However, a robust manifestation of the law has yet to be seen, particularly in the verification and monitoring of migrant worker workplaces. Such processes are necessary to prevent human rights violations against Indonesian overseas workers. Overlapping legislation and confusion over who should take the responsibilities to oversee worker recruitment and conditions continue to limit the effectiveness of protection policies. As seen at the onset of the body disposal controversy, the ministers are entangled in a buck-passing game amid growing public scrutiny.

The Indonesian government continues to adopt ad hoc policies and fails to establish a systematized protection regime that can address human rights violations against overseas workers. As a result, Indonesian overseas workers rely heavily on dozens of self-organized social networks, including human rights advocacy networks, religious-based and hometown-based organizations, to help them with livelihood assistance and, to some extent, safety net provision.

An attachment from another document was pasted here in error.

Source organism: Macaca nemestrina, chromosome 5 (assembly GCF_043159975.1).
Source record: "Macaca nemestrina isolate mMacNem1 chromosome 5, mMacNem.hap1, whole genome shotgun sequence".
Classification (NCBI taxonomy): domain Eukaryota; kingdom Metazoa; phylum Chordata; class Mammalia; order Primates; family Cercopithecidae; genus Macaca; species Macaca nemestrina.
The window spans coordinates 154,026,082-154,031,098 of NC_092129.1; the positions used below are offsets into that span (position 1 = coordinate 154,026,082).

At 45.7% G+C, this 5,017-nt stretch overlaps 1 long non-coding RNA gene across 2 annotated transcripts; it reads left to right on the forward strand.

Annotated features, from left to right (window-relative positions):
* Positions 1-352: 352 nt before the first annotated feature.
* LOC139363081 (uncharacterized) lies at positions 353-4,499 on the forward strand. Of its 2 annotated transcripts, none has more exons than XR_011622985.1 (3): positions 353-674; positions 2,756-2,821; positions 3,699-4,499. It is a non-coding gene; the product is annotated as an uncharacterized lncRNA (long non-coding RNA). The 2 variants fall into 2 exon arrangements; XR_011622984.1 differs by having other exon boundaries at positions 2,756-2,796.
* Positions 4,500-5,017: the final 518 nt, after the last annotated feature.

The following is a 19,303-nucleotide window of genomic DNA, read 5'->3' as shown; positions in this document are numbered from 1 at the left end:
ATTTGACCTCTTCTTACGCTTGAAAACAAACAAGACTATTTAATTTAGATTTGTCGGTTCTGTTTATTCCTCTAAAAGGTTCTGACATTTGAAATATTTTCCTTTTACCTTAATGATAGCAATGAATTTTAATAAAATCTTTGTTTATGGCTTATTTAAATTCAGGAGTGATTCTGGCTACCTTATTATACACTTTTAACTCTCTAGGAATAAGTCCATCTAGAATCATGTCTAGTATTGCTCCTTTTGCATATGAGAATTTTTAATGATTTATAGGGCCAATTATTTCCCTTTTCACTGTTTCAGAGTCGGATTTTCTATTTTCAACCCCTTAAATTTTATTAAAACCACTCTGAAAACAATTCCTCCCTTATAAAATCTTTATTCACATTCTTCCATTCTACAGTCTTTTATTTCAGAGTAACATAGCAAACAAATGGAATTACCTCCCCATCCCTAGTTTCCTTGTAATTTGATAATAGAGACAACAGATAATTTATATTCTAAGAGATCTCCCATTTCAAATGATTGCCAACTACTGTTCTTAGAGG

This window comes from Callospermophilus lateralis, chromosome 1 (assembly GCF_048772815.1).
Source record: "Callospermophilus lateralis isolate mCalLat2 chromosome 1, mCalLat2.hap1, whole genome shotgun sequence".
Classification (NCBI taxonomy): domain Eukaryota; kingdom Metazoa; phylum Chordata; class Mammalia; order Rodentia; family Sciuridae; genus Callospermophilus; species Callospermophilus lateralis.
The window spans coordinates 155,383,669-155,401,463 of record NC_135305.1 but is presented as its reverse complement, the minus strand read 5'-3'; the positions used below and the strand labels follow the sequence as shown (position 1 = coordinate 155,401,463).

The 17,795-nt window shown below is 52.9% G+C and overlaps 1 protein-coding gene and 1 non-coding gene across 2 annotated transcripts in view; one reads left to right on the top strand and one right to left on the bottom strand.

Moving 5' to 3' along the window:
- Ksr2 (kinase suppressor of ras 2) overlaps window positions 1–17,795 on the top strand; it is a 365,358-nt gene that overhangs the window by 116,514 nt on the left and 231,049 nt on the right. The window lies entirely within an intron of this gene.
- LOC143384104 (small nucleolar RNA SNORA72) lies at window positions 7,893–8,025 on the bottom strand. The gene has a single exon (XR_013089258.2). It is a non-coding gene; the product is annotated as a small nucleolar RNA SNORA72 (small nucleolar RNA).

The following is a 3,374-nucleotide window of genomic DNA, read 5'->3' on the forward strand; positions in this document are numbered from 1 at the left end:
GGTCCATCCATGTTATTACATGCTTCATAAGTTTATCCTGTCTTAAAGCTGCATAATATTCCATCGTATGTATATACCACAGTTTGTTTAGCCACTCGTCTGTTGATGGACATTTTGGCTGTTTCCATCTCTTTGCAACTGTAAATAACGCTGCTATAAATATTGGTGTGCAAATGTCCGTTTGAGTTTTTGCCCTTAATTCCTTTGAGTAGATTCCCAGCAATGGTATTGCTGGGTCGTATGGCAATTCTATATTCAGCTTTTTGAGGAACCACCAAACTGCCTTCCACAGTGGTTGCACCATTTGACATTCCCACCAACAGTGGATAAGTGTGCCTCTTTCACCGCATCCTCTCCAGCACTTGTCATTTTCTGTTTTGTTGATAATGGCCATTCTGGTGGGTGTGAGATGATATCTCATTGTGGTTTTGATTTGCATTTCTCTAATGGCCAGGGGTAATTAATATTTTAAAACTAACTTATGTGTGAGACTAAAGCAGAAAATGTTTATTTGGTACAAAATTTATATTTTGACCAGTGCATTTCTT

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Overseas workers have been recognized as the second-largest contributor to Indonesia’s foreign exchange income. Unfortunately, as they continue enduring poor working environments, their vulnerability is left unaddressed. Without a major overhaul of protection policy and meaningful engagement with worker organizations, the news about ill-treated Indonesian sailors soon will be buried at sea and (again) forgotten.

Ratu Ayu Asih Kusuma Putri is a Lecturer at the Department of International Relations, Bina Nusantara University, Jakarta.